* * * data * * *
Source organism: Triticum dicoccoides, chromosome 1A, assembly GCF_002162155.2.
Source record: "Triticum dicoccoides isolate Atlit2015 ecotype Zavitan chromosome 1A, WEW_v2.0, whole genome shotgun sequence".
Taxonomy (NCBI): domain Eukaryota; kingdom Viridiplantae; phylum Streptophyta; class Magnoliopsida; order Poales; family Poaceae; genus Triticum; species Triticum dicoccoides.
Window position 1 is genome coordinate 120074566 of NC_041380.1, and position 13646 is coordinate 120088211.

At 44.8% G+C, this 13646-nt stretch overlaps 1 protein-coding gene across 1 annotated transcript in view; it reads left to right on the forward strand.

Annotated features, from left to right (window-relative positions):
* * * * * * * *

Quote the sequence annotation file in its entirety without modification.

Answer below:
Source organism: Triticum dicoccoides, chromosome 1A, assembly GCF_002162155.2.
Source record: "Triticum dicoccoides isolate Atlit2015 ecotype Zavitan chromosome 1A, WEW_v2.0, whole genome shotgun sequence".
Taxonomy (NCBI): domain Eukaryota; kingdom Viridiplantae; phylum Streptophyta; class Magnoliopsida; order Poales; family Poaceae; genus Triticum; species Triticum dicoccoides.
Window position 1 is genome coordinate 120074566 of NC_041380.1, and position 13646 is coordinate 120088211.

At 44.8% G+C, this 13646-nt stretch overlaps 1 protein-coding gene across 1 annotated transcript in view; it reads left to right on the forward strand.

Annotated features, from left to right (window-relative positions):